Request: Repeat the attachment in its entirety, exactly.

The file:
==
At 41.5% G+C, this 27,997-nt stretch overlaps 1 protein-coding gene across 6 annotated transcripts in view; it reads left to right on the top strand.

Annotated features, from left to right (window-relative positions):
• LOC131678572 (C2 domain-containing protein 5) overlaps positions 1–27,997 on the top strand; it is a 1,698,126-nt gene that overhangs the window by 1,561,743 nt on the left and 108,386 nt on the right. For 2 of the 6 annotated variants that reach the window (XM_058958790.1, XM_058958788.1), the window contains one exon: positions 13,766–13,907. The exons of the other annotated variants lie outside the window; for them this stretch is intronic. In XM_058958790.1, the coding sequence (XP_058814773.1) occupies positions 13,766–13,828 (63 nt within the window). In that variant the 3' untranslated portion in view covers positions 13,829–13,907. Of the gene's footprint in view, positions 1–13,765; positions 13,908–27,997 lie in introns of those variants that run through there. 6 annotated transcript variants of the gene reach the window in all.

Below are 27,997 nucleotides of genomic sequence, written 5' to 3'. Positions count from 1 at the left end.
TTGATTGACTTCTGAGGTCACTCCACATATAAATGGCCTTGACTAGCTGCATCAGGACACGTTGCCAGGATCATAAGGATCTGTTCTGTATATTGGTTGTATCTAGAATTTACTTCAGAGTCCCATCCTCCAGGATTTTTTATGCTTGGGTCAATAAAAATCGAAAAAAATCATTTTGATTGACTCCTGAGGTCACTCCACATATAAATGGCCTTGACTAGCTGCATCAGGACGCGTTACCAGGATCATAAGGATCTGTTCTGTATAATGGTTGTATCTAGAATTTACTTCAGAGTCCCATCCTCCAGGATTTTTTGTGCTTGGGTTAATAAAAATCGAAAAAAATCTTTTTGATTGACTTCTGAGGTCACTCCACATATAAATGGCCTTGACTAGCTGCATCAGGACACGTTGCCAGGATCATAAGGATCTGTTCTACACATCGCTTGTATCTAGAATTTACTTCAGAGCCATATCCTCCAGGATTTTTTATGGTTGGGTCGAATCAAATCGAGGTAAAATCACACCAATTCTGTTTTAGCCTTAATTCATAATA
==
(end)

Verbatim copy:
At 41.5% G+C, this 27,997-nt stretch overlaps 1 protein-coding gene across 6 annotated transcripts in view; it reads left to right on the top strand.

Annotated features, from left to right (window-relative positions):
• LOC131678572 (C2 domain-containing protein 5) overlaps positions 1–27,997 on the top strand; it is a 1,698,126-nt gene that overhangs the window by 1,561,743 nt on the left and 108,386 nt on the right. For 2 of the 6 annotated variants that reach the window (XM_058958790.1, XM_058958788.1), the window contains one exon: positions 13,766–13,907. The exons of the other annotated variants lie outside the window; for them this stretch is intronic. In XM_058958790.1, the coding sequence (XP_058814773.1) occupies positions 13,766–13,828 (63 nt within the window). In that variant the 3' untranslated portion in view covers positions 13,829–13,907. Of the gene's footprint in view, positions 1–13,765; positions 13,908–27,997 lie in introns of those variants that run through there. 6 annotated transcript variants of the gene reach the window in all.

Below are 27,997 nucleotides of genomic sequence, written 5' to 3'. Positions count from 1 at the left end.
TTGATTGACTTCTGAGGTCACTCCACATATAAATGGCCTTGACTAGCTGCATCAGGACACGTTGCCAGGATCATAAGGATCTGTTCTGTATATTGGTTGTATCTAGAATTTACTTCAGAGTCCCATCCTCCAGGATTTTTTATGCTTGGGTCAATAAAAATCGAAAAAAATCATTTTGATTGACTCCTGAGGTCACTCCACATATAAATGGCCTTGACTAGCTGCATCAGGACGCGTTACCAGGATCATAAGGATCTGTTCTGTATAATGGTTGTATCTAGAATTTACTTCAGAGTCCCATCCTCCAGGATTTTTTGTGCTTGGGTTAATAAAAATCGAAAAAAATCTTTTTGATTGACTTCTGAGGTCACTCCACATATAAATGGCCTTGACTAGCTGCATCAGGACACGTTGCCAGGATCATAAGGATCTGTTCTACACATCGCTTGTATCTAGAATTTACTTCAGAGCCATATCCTCCAGGATTTTTTATGGTTGGGTCGAATCAAATCGAGGTAAAATCACACCAATTCTGTTTTAGCCTTAATTCATAATA